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Telcos Take Different Routes To Ad Tech Revenue


All telcos acquire ad tech to drive revenue, but not all telcos think alike on how to make that happen.

Operators divide into four primary schools of thought when it comes to activating their ad tech assets: open ecosystem, closed ecosystem, internal promotion and content distribution.

Singaporean SingTel, for example, is willing to partner with other operators for scale, while Verizon is looking to build a scaled alternative to Google and Facebook.

Norwegian telco Telenor is being far more cautious, at least for the moment, only willing to use its newly acquired ad tech asset to power internal marketing efforts.

AT&T’s Time Warner deal will bring content distribution under the same umbrella as content supply.

But it makes sense that different telcos will take different tacks. Media and advertising is a brave new world for operators, said Gareth Davies, CEO of cross-device vendor Adbrain.

“How do they adapt to the fast-moving world of ad tech when their core business hasn’t changed substantially in years?” Davies said. “It’s an entirely different culture, mindset and management approach that needs to be taken. That is not trivial to achieve.”

Telcos across the world also operate in very different regulatory environments, from the United States, where the Federal Communications Commission’s ISP privacy rules are one signature away from hitting the cutting room floor, to Europe, where the stringent General Data Protection Regulation is set to take effect next year.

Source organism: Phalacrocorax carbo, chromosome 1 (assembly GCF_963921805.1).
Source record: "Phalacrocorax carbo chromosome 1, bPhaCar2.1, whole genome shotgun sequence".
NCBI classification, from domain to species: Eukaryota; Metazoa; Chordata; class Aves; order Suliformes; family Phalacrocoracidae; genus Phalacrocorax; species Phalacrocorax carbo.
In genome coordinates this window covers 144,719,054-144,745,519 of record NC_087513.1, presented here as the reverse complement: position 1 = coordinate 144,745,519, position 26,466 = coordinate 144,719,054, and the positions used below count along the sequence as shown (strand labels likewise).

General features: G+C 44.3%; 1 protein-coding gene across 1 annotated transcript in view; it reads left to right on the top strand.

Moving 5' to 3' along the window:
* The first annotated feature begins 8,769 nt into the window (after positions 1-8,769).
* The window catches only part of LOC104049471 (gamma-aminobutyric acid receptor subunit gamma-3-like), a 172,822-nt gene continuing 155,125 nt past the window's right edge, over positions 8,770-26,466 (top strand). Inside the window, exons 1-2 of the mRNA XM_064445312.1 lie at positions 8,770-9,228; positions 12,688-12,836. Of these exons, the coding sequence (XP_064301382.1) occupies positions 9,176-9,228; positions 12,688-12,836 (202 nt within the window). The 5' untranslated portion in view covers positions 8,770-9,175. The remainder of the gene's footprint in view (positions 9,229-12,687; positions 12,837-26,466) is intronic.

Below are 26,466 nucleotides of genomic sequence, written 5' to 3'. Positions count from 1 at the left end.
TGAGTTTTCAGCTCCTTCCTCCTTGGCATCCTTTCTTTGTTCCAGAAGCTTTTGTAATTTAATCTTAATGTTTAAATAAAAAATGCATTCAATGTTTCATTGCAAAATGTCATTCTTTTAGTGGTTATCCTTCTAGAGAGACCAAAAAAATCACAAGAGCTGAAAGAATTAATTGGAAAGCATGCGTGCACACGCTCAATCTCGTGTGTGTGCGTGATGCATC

“A fear of consumer backlash plus privacy legislation, now in tatters in the US, means that they can’t just flip a switch,” Davies said.

It’s also worth noting that not every telco ad tech acquisition is created equal. While Verizon is aggressively building an ad stack, others are acquiring functions or features.

The Third Garden


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Verizon is arguably the most ambitious in its vision, having spent a combined nearly $9 billion to acquire AOL and Yahoo.

Together, the trio has access to an enormous amount of deterministic, consumer interest and behavioral data under one roof. Verizon plans to activate its audience using its network of 1.5 billion devices and AOL’s programmatic tech. Scooping up Yahoo’s 1 billion monthly users will bring more of the scale AOL craves.

In other words, Verizon is gunning to be the third walled garden.

“The operator ecosystem has been on the sidelines, seeing over $990 billion of market cap being created by Google and Facebook with their unique data,” said Drawbridge CEO Kamakshi Sivaramakrishnan, at Mobile World Congress in Barcelona in March. “Operators have access to the same level of data.”

Netherlands-based telco Altice also wants its piece of that nearly trillion-dollar pie. The carrier, which bought Cablevision for $17.7 billion last year, plunked down $307 million in March to acquire outstream video company Teads.

“Teads and Altice really clicked because we shared the goal of providing a media and analysis solution competitive to Google,” said Teads co-founder and executive chairman Pierre Chappaz during a press conference announcing the deal.

But scale will continue to be an issue even for an enormous entity like Verizon, said Tobin Ireland, CEO of Smartpipe, a company that helps operators monetize their data.

“It’s great to see these operators trying to achieve scale – if they weren’t, there wouldn’t be as much interest in this space as there is,” Ireland said. “But each is still effectively a vertical, semi-open walled garden, and therefore can only scale so much.”

The Open Approach

Telcos have attempted to tap into the open advertising ecosystem, despite the difficulty of cross-carrier collaboration and the privacy minefields that often await.